Occasionally, a book comes along that moves me. It stirs my emotions. It provokes new thinking. It re-frames some of my personal experiences. "The Sound of a Wild Snail Eating" is one of those books. It was on loan to Dear Neighbor Friend from one of our mutual friends, and DNF passed it on to me. I am so grateful - she knows me well!
Set over the course of one year in a studio apartment in Massachusetts, Elisabeth Tova Bailey recounts her miserable time bedridden by a mysterious illness she contracted during a trip to Europe. Depressed, infirmed and without a reason for living, everything changes when a friend brings a pot of wild violets to cheer her; a snail has hitched a ride on the plant.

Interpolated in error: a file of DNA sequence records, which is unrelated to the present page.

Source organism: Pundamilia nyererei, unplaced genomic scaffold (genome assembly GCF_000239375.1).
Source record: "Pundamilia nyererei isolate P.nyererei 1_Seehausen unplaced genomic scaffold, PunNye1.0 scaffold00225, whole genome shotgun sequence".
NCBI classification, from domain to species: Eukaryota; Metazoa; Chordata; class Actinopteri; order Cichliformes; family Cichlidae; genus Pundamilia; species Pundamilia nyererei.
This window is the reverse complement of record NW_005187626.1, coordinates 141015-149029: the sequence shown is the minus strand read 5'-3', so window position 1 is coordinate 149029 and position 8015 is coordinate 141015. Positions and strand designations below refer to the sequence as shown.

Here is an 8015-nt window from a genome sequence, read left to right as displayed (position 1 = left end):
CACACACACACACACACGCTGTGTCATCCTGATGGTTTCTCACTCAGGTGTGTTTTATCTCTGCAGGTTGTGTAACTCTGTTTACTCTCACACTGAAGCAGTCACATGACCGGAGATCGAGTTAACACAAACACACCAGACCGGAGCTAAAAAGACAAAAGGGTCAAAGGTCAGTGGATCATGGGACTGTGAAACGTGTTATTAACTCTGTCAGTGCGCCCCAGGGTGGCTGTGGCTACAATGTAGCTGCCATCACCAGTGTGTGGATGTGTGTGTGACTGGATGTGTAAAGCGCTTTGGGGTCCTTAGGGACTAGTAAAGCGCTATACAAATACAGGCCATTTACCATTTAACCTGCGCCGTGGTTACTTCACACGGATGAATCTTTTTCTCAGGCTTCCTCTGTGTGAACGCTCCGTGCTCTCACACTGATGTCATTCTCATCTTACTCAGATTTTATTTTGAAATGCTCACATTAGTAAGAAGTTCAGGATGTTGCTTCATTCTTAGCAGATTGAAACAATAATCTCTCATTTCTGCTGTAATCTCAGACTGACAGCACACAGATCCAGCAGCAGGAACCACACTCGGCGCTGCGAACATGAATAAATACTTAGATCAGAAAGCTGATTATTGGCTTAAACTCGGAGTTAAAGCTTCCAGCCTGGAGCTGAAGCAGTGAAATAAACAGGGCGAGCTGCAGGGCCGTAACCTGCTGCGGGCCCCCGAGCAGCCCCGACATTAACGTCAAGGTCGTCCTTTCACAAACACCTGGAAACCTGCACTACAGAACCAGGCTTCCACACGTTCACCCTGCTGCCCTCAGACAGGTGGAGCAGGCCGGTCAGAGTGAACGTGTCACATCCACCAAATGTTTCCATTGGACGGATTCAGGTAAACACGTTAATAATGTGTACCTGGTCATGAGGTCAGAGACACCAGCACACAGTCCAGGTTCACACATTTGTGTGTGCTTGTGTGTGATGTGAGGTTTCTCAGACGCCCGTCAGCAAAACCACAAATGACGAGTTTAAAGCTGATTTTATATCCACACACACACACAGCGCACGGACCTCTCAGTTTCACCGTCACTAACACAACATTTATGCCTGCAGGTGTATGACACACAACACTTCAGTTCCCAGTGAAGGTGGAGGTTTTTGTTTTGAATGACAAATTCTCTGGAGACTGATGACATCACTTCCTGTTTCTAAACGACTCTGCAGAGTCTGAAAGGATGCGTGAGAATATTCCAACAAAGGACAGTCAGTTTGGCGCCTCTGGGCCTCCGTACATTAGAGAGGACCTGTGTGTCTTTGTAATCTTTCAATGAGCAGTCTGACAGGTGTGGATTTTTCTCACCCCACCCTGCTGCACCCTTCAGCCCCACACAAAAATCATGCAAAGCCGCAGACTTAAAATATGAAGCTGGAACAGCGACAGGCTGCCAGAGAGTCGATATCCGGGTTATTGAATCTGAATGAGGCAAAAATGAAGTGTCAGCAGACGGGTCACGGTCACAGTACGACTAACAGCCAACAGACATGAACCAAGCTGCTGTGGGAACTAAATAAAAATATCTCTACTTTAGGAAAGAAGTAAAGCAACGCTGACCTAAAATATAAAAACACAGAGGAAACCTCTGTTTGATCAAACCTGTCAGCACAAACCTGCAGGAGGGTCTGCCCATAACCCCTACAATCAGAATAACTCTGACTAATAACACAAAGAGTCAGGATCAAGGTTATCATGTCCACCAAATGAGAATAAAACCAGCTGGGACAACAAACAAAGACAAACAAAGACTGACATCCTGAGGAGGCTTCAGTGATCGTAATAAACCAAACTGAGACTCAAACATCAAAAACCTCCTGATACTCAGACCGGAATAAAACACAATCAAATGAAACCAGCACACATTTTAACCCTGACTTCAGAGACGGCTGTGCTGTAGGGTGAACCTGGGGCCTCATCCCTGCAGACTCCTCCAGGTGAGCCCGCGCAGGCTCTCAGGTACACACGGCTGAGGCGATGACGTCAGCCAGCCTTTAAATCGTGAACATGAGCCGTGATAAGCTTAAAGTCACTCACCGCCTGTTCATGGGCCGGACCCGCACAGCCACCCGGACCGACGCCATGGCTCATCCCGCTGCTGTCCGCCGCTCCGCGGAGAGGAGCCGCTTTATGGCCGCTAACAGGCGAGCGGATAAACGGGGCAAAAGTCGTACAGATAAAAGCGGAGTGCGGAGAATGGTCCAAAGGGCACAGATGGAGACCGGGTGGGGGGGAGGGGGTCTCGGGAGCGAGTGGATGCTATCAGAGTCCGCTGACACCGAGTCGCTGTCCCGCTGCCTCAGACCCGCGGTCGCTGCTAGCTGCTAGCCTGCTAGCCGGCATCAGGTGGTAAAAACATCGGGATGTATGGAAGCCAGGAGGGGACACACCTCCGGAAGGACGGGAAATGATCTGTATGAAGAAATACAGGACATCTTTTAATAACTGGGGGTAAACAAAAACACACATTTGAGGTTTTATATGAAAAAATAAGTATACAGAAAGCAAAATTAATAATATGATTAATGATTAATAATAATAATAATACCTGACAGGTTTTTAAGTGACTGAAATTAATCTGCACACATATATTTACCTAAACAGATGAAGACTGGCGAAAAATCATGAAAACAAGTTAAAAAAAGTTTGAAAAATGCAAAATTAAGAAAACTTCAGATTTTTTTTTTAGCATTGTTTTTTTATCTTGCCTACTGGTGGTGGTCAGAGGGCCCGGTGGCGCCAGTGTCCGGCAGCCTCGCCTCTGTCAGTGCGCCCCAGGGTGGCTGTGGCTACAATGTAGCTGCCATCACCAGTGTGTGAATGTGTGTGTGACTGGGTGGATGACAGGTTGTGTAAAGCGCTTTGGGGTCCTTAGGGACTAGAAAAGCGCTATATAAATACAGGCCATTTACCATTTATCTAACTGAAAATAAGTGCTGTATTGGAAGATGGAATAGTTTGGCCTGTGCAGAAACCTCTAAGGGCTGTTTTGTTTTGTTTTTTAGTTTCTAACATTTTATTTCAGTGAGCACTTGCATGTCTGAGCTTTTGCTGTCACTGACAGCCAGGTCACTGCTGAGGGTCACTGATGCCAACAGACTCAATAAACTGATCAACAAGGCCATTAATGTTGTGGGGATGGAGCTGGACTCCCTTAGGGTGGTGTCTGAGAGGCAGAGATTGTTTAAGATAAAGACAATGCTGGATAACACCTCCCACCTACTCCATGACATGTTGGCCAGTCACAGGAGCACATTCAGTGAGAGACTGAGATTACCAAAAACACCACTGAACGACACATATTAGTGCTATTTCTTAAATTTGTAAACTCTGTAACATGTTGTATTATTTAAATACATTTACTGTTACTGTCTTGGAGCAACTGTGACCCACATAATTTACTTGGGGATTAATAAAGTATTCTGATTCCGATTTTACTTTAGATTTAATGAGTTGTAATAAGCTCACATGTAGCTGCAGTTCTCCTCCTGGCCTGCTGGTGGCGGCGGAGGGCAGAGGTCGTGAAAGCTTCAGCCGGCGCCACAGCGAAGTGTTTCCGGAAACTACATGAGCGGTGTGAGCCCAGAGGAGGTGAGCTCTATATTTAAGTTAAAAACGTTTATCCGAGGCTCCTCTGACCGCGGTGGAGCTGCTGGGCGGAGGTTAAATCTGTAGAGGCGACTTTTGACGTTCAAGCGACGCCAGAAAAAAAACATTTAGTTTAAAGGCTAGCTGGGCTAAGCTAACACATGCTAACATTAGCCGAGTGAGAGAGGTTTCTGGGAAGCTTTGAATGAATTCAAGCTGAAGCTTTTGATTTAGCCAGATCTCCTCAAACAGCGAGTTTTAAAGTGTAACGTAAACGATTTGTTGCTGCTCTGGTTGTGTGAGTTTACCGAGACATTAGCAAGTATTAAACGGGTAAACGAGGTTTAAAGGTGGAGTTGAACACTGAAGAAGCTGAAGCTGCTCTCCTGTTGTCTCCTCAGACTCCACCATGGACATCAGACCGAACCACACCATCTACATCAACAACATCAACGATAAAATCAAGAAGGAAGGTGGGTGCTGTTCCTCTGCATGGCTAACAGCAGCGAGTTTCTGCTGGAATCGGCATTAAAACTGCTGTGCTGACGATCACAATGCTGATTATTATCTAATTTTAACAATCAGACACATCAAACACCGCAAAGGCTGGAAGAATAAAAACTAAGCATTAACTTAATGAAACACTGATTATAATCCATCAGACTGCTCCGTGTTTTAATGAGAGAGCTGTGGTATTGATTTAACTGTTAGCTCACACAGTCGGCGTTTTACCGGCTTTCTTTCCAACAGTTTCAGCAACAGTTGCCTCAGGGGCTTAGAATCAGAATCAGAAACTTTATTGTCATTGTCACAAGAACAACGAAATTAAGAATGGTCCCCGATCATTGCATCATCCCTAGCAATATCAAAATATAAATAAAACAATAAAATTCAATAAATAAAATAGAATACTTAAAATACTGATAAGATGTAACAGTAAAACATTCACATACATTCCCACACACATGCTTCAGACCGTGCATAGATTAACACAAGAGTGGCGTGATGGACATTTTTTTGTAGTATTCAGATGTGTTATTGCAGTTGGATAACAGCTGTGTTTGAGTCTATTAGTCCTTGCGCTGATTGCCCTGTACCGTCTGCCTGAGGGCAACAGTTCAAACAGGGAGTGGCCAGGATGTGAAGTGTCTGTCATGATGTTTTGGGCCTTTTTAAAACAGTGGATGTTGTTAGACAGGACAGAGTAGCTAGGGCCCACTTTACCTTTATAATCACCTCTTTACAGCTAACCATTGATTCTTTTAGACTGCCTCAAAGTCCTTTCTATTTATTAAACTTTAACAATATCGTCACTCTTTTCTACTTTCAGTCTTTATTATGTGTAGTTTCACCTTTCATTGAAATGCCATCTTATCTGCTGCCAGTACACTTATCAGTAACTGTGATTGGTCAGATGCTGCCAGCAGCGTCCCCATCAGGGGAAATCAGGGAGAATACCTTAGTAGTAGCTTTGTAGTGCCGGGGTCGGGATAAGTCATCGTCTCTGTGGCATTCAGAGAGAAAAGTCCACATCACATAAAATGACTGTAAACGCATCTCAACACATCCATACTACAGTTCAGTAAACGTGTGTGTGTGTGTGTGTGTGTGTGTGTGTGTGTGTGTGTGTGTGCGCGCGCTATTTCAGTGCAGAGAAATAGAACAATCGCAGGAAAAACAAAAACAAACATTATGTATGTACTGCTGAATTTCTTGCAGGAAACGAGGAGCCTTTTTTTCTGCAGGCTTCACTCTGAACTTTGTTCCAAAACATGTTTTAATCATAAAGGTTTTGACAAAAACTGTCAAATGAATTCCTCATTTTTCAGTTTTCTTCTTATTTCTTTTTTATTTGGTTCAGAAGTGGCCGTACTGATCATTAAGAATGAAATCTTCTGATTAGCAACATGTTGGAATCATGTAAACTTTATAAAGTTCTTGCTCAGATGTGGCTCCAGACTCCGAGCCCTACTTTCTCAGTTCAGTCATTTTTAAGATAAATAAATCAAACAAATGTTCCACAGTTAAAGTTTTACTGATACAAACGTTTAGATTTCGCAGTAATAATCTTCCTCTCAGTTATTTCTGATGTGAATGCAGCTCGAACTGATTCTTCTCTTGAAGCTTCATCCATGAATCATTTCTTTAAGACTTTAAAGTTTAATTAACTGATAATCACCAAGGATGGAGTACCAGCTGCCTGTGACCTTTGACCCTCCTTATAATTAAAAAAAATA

***All content in italics is from the book
There is a certain depth of illness that is piercing in its isolation; the only rule is uncertainty, and the only movement is the passage of time. One cannot bear to live through another loss of function, and sometimes friends and family cannot bear to watch. An unspoken, unbridgeable divide may widen. Even if you are still who you were, you cannot actually fully be who you are. Illness isolates, the isolated become invisible, the invisible become forgotten. But the snail ... the snail kept my spirits from evaporating. Between the two of us, we were a society all our own, and that kept isolation at bay.